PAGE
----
Off the Record: Is the Great Minnesota Get-Together seeing too much togetherness?

It has been a few decades since I last visited the Minnesota State Fair. Back then the only food you could get on a stick was a Pronto Pup or a caramel apple. The Dairy Booth passed out brochures decrying the dangers of colored oleo, and the Minnesota Pork Producers Association auxiliary ladies still called themselves the Porkettes.

I remember taking the bus down Snelling Avenue on Kid’s Day with $2 in my pocket and having enough money for bus fare to get home. (My wife can’t believe we could do that back then without getting kidnapped or killed.) My brother and I would head to the Peter’s Weiner’s booth for 10¢ hot dogs and then hit the dairy booth for all the milk we could drink. We’d have money for a bag of mini doughnuts, a ride on Ye Olde Mill and spend the rest of the day looking at cows and pigs, listening to the spiel of the guys selling fancy cookware and heading over the the WCCO Radio booth to see our heros, Charlie Boone and Roger Erickson.

We thought the fair was kind of crowded then, but this year the State Fair set an attendance record, breaking 2 million visitors for the first time. That’s an average of nearly 167,000 people a day for the 12-day run. Attendance hit over 270,000 people on the second Saturday.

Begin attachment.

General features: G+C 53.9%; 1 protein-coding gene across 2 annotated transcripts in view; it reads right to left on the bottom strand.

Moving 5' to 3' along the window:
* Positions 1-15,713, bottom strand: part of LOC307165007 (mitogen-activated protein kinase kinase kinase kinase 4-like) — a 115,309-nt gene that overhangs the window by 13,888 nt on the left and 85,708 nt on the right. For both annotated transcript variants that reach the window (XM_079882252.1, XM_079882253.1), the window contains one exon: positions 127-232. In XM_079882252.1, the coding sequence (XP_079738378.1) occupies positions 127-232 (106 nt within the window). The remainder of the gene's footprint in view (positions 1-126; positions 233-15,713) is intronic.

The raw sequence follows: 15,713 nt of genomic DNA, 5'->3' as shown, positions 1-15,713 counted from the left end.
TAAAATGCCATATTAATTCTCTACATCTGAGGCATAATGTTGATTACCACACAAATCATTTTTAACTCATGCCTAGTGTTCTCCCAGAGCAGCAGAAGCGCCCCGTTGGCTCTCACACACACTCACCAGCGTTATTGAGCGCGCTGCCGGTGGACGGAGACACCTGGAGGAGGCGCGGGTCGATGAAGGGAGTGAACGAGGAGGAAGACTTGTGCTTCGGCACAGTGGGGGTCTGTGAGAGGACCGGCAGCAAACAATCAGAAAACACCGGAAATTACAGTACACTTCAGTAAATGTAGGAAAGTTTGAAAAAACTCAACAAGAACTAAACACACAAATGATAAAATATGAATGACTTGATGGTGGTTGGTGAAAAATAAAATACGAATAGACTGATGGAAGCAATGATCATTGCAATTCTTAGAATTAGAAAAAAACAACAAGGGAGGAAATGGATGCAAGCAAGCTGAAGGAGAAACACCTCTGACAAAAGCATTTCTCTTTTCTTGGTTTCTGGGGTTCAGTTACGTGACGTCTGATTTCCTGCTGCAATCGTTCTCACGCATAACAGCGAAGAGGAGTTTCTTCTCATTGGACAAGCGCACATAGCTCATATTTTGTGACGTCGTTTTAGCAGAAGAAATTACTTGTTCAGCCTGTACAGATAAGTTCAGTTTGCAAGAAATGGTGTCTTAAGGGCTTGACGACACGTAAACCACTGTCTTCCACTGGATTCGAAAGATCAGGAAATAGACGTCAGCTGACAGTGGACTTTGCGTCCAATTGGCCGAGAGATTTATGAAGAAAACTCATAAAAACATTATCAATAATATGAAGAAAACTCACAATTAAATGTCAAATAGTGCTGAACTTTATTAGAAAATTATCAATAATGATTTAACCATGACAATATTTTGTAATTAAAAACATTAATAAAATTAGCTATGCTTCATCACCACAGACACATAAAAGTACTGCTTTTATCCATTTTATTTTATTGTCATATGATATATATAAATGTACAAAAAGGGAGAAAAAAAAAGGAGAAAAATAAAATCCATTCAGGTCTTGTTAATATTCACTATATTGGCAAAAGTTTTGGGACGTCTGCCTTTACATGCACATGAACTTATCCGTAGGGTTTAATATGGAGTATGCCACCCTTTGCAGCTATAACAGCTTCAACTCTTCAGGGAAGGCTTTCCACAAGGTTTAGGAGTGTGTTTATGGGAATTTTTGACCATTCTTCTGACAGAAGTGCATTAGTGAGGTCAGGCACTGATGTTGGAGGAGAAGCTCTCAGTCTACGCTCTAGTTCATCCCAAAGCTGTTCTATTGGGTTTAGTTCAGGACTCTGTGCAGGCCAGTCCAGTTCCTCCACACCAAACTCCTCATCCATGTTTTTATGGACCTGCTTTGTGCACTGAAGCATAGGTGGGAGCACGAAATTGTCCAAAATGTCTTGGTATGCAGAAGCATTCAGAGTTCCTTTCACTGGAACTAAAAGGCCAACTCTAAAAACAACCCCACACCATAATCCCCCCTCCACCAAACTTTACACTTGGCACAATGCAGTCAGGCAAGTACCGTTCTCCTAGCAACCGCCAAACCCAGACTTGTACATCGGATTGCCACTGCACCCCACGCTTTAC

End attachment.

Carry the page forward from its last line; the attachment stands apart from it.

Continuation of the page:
Now the fairgrounds are huge, but cramming over a quarter of a million people within the gates is bound to make things feel a little cramped.

I’m wondering if the State Fair is becoming like the restaurant in New York about which Yogi Berra once said, “No one goes there nowadays­, it’s too crowded.”

Of course, people-watching is one of the great attractions of the fair. You see people of all shapes and sizes, all creeds and colors, all united in the search for one goal — a bucket of Sweet Martha’s Cookies. In fact, the people-watching can best be accomplished standing in line at Sweet Martha’s for 45 minutes.

I can’t blame the State Fair for celebrating its record accomplishment. The people who enter the gate make it the commercial success that it is. Exhibitors and vendors love having huge lines of people wandering by, all primed and ready to fork over cash for whatever they are selling. That’s how Sweet Martha makes enough money to retire on each year in 12 days of frantic baking and selling.

Big crowds are also a good thing on the Midway. There is such a thing as safety in numbers as you walk past all the carnies trying to lure you in to try to win a stuffed bear at their rigged games. My brother has red hair, and he was always singled out — “Hey, Red! Hey, Red! C’mere! Knock over the bottles and win a prize! Only a dollar!” But if you are in the midst of a crowd you can glide on by unnoticed until you get to the rides.

I’m glad the fair is doing well. But I may not go back until I’m old enough to scoot around on one of those Rascals, beeping my horn and ramming people who get in my way. That’s the only way to deal with big crowds.


Kevin Sweeney has been the managing editor of The Journal since May 1985. A native of St. Paul, he worked at newspapers in LeSueur and Albert Lea before moving to New Ulm. Contact him at